controlled by educated physicians.
One of the main concepts derived from this comprehensive study was the
empirical consideration of three different courses which the LSD reaction
can take: the continuous-scenic course, the stagnant-fragmentary course,
and the extreme psychotic course.
It is not possible here to go into detail about them, but the main
importance of this empirical finding lies in the fact that the type of
course is mainly a function of the dose of the substance, provided the
setting is safe. This means the principal course of the experience can be
controlled by individually adjusted doses. This is especially important in
psycholytic therapy where it is necessary to retain an
"ego-residue" in the patient to make him able to reflect and
partially control the ongoing experience. This is possible only in the
"continuous-scenic course." In view of the psycholytic pioneers
only this course with its specific attributes is usable for therapeutic
processing and allows the patients to explore their unconscious freely and
without dangers of (re-traumatizing) overstimulation.
A relationship of trust between the doctor and patient and a warm
atmosphere of the treatment facilities are also necessary for healing.
Another main concept of Leuner's comprehensive monograph is the
"Psychotoxic basic syndrome" which characterizes the basic
psychopathological features of the LSD reaction:
- Functional regression of psychic functioning to earlier stages.
- Changes in consciousness from normal waking consciousness to
"protopathic" consciousness (Conrad) which implies stronger
involvement of emotions in determining perceptions and contents of
consciousness and autosymbolic visual imagery. Leuner made scientifically
evident the similarity of contents and symbolization processes in
hypnagogic imagery and the "continuous-scenic" course of
low-dose hallucinogenic drugs.
- Amplification of endogenous stimuli-production, especially sensory
alterations and nonspecific affective stimulation.
Another intention of Leuner's work was to prove the close relationship
between the contents of hallucinogen-induced experiences and the history
of the individual. For this purpose, serial sessions with neurotic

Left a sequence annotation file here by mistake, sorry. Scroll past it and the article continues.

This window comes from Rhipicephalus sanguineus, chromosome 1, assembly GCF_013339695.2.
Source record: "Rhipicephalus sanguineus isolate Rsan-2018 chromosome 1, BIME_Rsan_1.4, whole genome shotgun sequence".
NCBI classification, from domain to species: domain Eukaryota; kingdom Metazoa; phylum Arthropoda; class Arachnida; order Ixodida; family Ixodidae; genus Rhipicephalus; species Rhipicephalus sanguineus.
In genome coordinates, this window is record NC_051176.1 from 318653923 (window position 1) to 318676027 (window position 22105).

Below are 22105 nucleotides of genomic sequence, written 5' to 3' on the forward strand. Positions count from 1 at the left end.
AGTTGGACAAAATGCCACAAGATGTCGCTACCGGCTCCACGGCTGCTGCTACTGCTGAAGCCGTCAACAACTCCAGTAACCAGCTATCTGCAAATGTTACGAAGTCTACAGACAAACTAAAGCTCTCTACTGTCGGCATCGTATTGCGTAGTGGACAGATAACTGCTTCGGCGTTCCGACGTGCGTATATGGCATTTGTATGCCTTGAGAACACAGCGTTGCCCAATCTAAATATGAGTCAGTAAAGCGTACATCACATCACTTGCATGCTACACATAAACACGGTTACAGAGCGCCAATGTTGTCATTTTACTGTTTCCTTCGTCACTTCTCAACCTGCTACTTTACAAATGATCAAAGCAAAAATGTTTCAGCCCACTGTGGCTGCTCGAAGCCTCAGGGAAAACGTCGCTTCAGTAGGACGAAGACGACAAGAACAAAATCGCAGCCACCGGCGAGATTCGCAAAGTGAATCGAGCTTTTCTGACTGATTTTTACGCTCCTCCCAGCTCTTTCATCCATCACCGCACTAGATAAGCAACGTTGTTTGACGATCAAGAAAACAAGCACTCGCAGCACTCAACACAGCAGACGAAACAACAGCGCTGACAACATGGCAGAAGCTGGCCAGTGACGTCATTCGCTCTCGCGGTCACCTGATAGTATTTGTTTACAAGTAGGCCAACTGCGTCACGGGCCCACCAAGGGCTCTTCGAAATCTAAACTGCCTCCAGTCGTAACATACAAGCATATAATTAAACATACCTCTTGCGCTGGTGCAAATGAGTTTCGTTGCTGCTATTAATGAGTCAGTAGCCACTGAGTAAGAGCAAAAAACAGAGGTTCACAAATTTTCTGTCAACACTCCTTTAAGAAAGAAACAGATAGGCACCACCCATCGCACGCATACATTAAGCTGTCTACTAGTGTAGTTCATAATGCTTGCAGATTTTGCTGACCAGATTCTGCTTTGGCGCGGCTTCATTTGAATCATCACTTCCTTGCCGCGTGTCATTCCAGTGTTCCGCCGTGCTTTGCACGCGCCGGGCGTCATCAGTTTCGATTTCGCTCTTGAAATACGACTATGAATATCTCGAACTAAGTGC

patients were especially useful and led him to the first publication,
Psychotherapy in Model-Psychoses, in 1959. The patterns of emergence of
events from the patient's personal history seemed to be astonishingly
consistent. Leuner conceptualized this coherence in upcoming unconscious
conflicts in respect to memories as generated by "transphenomenal
dynamic guiding systems." These systems constellate complexes of
memory material and emotions and structure the emerging unconscious
material in the psycholytic process. This concept is related to the
"psychic complexes" of Eugen Bleuler and Sigmund Freud. Later
the famous LSD therapist Stanislav Grof hypothesized about "systems
of condensed experiences" (COEX- systems)" which may try to
explain the same thing. This obvious involvement of coherent personal
contents in psycholytic experiences strictly differentiated these states
from other types of "exogenous psychoses," i.e. psychoses
produced by massive biochemical aberrations of organismic functioning.
In 1960 Leuner transferred from Marburg to Gšttingen University and
established a psychotherapy department there. Impressed by the therapeutic
possibilities of hallucinogen-assisted psychotherapy, Leuner initiated in
1960 the First European Symposium on Psychotherapy under LSD-25 at
Gšttingen University. Experienced colleagues came from Denmark, the
Netherlands, England, Norway, Czechoslovakia, Italy and Germany. At this
occasion the leading psycholytic therapist from England Ronald Sandison
proposed the name "psycholysis" (i.e. "soul-loosening) or
"psycholytic therapy" for the new method which was unanimously
accepted by all participants. This term is still in use in Europe today.
The next European symposium, Hallucinogenic Drugs and Their
Psychotherapeutic Use, was initiated by the British Royal Medico-
psychological Association in London in 1961. After this meeting, Leuner